Often labeled as a superfood, kale is one of the healthiest and most nutrient-dense foods you can eat.
This leafy green comes in a variety of colors, shapes, and textures. It’s often eaten raw in salads and smoothies but can also be enjoyed steamed, sautéed, boiled, or baked.
Along with broccoli and Brussels sprouts, kale is a cruciferous vegetable that offers an array of potential health benefits.
However, raw kale also contains a compound called goitrin, which can affect thyroid function.
This article examines whether raw kale is safe to eat.
Kale is a nutrient-dense food, as it’s low in calories and high in many important vitamins, minerals, and antioxidants.
For example, 1 cup (21 grams) of raw kale contains only 7 calories but is an excellent source of vitamins A, C, and K. It’s also a good source of manganese, calcium, copper, potassium, magnesium, and several B vitamins (1).
This vegetable is likewise packed with antioxidants. These molecules help counteract oxidative damage caused by compounds called free radicals and may reduce your risk of conditions like heart disease, Alzheimer’s, and certain forms of cancer (2Trusted Source, 3Trusted Source).
Due to kale’s nutrient composition, eating it may offer several health benefits, including promoting eye and heart health and protecting against certain forms of cancer (4Trusted Source, 5Trusted Source, 6Trusted Source).
Cooking affects the nutritional value
Raw kale has a bitterness that can be reduced by cooking it.
Still, studies have shown that cooking it may reduce its content of nutrients, including antioxidants, vitamin C, and several minerals (2Trusted Source, 7Trusted Source).
One study evaluated the effects of five cooking methods on the antioxidant and nutrient composition of kale (7Trusted Source).
Compared with raw kale, all cooking methods resulted in a significant reduction in total antioxidants and minerals, including calcium, potassium, iron, zinc, and magnesium (7Trusted Source).
While raw kale may boast the highest nutrient content, the study found that steaming retained the most antioxidants and minerals, compared with other cooking methods (7Trusted Source).
As a result, for those who prefer cooked kale, steaming it for a short duration may be the best way to preserve its nutrient levels.
Kale is a nutrient-dense food that’s high in several vitamins, minerals, and antioxidants. While cooking kale makes it less bitter, it also significantly reduces its antioxidant, vitamin C, and mineral content.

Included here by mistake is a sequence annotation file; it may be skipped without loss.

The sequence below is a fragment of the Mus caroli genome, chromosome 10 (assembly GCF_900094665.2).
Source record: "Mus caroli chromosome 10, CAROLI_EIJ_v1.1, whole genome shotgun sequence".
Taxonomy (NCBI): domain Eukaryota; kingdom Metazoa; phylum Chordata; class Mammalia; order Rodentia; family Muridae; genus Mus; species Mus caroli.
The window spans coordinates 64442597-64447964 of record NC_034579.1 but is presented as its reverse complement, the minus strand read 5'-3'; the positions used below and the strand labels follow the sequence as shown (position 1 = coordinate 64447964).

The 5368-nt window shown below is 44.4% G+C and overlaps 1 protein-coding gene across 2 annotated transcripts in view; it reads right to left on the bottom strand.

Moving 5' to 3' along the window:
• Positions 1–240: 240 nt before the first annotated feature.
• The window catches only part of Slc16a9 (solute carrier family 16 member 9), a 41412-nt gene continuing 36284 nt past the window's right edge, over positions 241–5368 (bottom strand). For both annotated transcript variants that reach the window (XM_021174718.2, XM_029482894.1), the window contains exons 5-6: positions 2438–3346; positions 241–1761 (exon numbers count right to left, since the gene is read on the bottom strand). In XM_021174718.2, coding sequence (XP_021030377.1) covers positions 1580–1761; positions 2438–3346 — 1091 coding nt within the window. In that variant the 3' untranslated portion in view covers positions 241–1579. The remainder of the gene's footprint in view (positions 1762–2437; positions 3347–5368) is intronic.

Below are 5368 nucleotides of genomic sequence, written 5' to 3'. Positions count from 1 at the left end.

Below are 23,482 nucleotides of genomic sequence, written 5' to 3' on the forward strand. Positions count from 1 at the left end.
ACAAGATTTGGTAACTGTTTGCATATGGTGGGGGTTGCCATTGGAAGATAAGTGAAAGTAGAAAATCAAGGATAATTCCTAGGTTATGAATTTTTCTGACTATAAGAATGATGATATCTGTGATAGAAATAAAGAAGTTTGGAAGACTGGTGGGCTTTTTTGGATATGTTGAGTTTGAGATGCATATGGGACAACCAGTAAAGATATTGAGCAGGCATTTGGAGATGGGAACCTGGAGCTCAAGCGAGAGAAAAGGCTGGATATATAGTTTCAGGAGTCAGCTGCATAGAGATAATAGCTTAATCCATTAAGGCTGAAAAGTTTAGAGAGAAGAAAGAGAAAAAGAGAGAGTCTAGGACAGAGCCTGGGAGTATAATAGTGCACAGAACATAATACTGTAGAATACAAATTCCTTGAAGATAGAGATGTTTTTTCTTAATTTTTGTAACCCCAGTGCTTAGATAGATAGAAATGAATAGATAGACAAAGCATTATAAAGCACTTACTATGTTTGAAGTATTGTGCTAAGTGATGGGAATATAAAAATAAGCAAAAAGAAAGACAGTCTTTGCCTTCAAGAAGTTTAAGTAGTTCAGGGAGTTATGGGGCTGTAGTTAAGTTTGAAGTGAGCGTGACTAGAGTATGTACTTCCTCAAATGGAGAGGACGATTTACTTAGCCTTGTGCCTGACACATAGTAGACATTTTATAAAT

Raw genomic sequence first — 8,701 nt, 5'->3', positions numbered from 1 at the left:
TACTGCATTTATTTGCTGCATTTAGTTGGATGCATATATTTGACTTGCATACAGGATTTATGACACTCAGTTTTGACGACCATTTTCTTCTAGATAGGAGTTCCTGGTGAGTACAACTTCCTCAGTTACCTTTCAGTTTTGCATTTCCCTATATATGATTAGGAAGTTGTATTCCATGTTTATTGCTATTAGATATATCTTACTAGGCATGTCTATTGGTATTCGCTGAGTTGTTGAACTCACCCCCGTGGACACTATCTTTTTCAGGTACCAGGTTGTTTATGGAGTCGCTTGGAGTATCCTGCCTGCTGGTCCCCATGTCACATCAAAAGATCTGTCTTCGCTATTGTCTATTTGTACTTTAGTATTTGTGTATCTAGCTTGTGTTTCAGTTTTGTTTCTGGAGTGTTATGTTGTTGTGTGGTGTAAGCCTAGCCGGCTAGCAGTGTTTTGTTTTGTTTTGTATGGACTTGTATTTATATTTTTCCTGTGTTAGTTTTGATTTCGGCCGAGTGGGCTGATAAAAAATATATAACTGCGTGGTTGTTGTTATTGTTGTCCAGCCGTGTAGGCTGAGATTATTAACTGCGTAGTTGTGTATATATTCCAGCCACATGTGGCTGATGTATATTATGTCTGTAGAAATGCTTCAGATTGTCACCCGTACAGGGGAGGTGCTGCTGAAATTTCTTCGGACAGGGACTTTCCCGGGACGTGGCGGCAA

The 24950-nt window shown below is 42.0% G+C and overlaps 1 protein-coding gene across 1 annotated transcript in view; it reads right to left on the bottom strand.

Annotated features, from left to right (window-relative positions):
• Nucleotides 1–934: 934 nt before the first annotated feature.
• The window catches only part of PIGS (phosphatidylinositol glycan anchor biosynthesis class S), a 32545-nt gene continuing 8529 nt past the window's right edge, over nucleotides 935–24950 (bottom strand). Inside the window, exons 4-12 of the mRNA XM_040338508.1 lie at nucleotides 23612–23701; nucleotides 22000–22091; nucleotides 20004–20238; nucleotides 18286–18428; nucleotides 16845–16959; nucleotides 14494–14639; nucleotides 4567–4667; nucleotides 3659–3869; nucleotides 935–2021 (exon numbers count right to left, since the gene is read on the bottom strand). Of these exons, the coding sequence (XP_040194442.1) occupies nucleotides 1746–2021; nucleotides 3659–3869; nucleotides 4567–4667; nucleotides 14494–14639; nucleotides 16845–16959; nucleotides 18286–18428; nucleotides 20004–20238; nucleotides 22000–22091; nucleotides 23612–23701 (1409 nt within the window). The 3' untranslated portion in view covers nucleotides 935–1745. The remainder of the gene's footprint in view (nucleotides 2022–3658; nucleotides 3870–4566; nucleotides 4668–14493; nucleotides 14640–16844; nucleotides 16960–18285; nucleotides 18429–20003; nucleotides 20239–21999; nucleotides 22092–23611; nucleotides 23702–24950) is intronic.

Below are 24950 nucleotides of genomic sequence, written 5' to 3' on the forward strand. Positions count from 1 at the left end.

Raw kale may be high in goitrin
Raw kale may be more nutritious, but it may also harm your thyroid function.
Kale, along with other cruciferous vegetables, contains a high amount of goitrogens, which are compounds that can interfere with thyroid function (8Trusted Source).
Specifically, raw kale contains a type of goitrogen called goitrins.
There are some concerns about eating raw kale, as goitrins can decrease the uptake of iodine, which is essential for the production of thyroid hormones (8Trusted Source).
This is worrisome, as thyroid hormones help regulate your metabolism. As a result, thyroid dysfunction can lead to reduced energy levels, weight gain, sensitivity to cold, and irregularities in heart rate (9Trusted Source).
One review of goitrin concentrations in cruciferous vegetables found that only an excessive intake of 2.2 pounds (1 kg) of kale per day for several months significantly impaired thyroid function in otherwise healthy adults (8Trusted Source).
However, research has shown that a moderate intake of goitrin-rich vegetables, including kale, is likely safe for most individuals.
Additionally, animal and human studies indicate that eating broccoli and Brussels sprouts doesn’t significantly affect thyroid hormone levels or functioning, suggesting that moderate amounts may even be safe for those with thyroid issues (10Trusted Source, 11Trusted Source).
Furthermore, regular intake of cruciferous vegetables has only been associated with an increased risk of thyroid cancer in women with very low iodine intake (12Trusted Source, 13Trusted Source).
Still, given that cooking vegetables deactivates the enzyme responsible for releasing goitrin, those with thyroid problems may benefit from cooking kale before eating it, as well as ensuring adequate intake of iodine from foods like seafood and dairy (14Trusted Source, 15Trusted Source).
Raw kale contains goitrins, which can lower iodine levels and impair thyroid function. Yet, research shows that a moderate intake of kale is unlikely to have any serious effects on thyroid health.
The bottom line
Kale is one of the healthiest foods on the planet due to its high concentration of vitamins, minerals, and antioxidants.
Despite being high in goitrins, research shows that a moderate intake of raw kale is unlikely to affect your thyroid health. Plus, raw kale may be more nutritious than cooked varieties.
To reduce your risk of potential side effects from goitrins while reaping all the nutritional benefits that kale has to offer, consider incorporating both raw and cooked kale into your diet.
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